Is this a temporary situation? Will I spike for a short time, then fall back again? Or will I soon be churning out stuff the same way and the same pace I did a year ago? Honestly, I do not know. Only the future will tell.


Sorry for the long absence. I know some of you have been waiting patiently, or impatiently, for more of my content. I won’t make any promises, but I will say that I have not forgotten you.

And also sorry for the personal and entirely non-technical rant. I will return to more technical content soon. I hope.

Here’s the execution plan … now what?
Execution Plans in Azure Data Studio

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12 Comments. Leave new

  • Bryant McClellan
    February 9, 2022 16:21

    You and others who do what you do are to be commended. When your hobby or off-hours occupation is basically your day job and you do both well, the passion shows. I imagine most who cook for a living come to dread cooking again when they get home.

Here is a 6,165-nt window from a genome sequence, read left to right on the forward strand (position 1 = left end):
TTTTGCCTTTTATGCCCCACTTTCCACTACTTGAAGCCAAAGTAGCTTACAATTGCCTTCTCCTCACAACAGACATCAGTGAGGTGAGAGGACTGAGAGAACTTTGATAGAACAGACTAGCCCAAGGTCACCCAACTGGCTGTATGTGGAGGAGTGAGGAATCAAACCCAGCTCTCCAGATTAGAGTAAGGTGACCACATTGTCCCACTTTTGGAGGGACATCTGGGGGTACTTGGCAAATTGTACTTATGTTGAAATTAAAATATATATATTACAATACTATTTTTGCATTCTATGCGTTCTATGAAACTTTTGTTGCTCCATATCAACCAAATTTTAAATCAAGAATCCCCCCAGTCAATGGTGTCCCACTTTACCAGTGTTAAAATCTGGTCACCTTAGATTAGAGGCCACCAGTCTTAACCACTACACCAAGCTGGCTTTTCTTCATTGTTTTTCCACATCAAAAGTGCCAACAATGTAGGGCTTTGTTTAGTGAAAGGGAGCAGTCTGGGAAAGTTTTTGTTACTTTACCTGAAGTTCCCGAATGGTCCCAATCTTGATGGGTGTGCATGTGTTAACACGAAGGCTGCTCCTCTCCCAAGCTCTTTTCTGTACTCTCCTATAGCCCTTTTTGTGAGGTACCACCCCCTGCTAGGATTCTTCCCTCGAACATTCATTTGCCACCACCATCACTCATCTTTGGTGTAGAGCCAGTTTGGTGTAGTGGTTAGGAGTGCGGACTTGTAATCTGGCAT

Back in the day before I was paid to write code, I was an auto mechanic. I can tell you that many of the most competent auto mechanics you ever knew drove some of the most questionable cars you ever saw. They just weren’t interested in their day job being their night occupation as well. These days I get to do both, a day job I love and some tinkering in the garage when it suits me.

    I, for one, appreciate what you do, the passion you bring, the knowledge you dispense. Far from seeing a rant, I welcome you back. And I am sure MANY others see it the same way. Thanks!

  • You put in words what I was feeling, thank you! It’s been hard to get to get back after slacking through the holidays. Also if there is a lot of stuff to do, the extra curriculum is the first thing that gets dropped.

    • Hugo Kornelis
      February 9, 2022 18:19

      Seems I am not alone in how I fee. Glad I could put into words what you are feeling too, Zikato. Hang in there. Put family, personal health, and work first (in that order). Everything else can take a back seat if needed.